This weekend I participated in the 27th installment of The 24 Hour Project – an exercise in sleep deprivation, stress, and collaboration that has become, over the past fourteen years, central to the cultural life of the city. It’s my fifth time in the project, but it’s been a while since my last one; over the past six years, my role with the Peterborough Folk Festival hasn’t left a lot of room for other things, even short projects, so I took a long break. Coming back to it this past weekend was such an adventure, and it reminded me yet again how happy I am to find myself in this arts community right now.
Organized primarily by Ray Henderson, The 24 Hour Project brings together artists from a variety of disciplines to write, rehearse, and perform a play within 24 hours. Â Five writers begin at 8pm on Friday night; as scripts roll in through the night, Ray assembles the working copies for the Directors, who arrive at 6am to read through the finished works and choose a play to direct. Â At 7:30am, the actors arrive, and are treated to plenty of coffee and delicious, fresh-baked muffins by bar owner Dave Tobey at The Spill while auditions go on upstairs.
I arrived a little late (as always), having had only about 5 hours of sleep but revved up by caffeine and DubstepÂ 1, full of energy and raring to go. Â I joined theÂ crowdÂ of more than 40 actors, about half of whom were doingÂ theÂ project for the first time. There’s a happy, social buzz about the morning casting session; it’s not like a normal audition for a play. Â The nerves aren’t quite the same, because pretty much everyone is guaranteed a part, and there’s less of a sense of competition between similar ‘types.’ Â A cheerful cacophony fills the air, as people who arrive run into friends and people they haven’t seen in a while. Â It’s loud and bright and energizing, even for a night owl like me.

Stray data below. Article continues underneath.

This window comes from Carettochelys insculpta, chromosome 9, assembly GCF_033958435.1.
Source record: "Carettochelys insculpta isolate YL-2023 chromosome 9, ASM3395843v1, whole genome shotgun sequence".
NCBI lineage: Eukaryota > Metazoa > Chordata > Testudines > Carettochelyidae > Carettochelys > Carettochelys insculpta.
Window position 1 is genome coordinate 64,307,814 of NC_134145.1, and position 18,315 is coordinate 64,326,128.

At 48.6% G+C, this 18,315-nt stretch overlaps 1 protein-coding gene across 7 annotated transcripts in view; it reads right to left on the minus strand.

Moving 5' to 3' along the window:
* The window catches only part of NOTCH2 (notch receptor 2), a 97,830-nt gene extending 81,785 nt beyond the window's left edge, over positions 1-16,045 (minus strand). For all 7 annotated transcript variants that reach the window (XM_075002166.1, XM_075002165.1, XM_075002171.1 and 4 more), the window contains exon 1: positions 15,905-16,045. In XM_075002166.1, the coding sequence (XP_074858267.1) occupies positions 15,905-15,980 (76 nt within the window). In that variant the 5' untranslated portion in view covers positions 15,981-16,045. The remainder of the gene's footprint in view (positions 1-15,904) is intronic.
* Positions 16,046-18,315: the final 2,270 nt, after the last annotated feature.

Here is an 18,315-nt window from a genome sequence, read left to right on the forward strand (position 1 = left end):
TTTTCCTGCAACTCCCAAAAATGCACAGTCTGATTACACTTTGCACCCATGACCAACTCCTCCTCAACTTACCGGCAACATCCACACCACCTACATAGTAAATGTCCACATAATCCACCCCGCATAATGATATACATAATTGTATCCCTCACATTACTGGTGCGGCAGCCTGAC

Wanting to get the audition over with early, Kemi and I went up together as soon as we could. Facing down a panel of 5 directors, you’re asked various things:
Can you sing? (Yes)
Have a conversation in a British accent? (Not very well – I started to sound like a pirate. Kemi did better than me)
Give me your best radio announcer voice? (Awesome)
Do you know what a taint is? (Yes…?)
Unlike a regular audition, you don’t read from a script, and you don’t have to have anything prepared. Â And you have absolutely no idea at all what you’re in for; there’s no hint what kind of character you might get cast as.
Five minutes later, we’re back downstairs with coffee refills, laughing about the audition questions and trying to imagine what kind of roles we’ll get cast in. Â I’ve seen dramas and comedies, musicals and political pieces, ridiculous nonsense and carefully-constructed plot arcs at The 24 Hour Project; you can’t really predict what’s going to come down the pipe. Â And while it’s possible to edit the scripts a little, it’s sort-of againstÂ theÂ spirit of theÂ thingÂ to do heavy editing, so maybe you’re a baby-murderer or a nudist or the potty-mouthed enfant terrible of the play.
SufficeÂ itÂ to say that most of the participants don’t invite their parents to the show.
When Ray came down to announce the casting decisions, I was excited to find that I was cast in 30 Dollar Slumdog, written by Wyatt and Rowan Lamoureux and Directed by Esther Vincent. Having seen the other four plays, I’m sure I would’ve had fun in any of them, but I especially like working with Esther. Â The cast trooped upstairs to a studio above The Spill, and we settled in to do a read-through and find out what kind of mess we’d gotten ourselves into.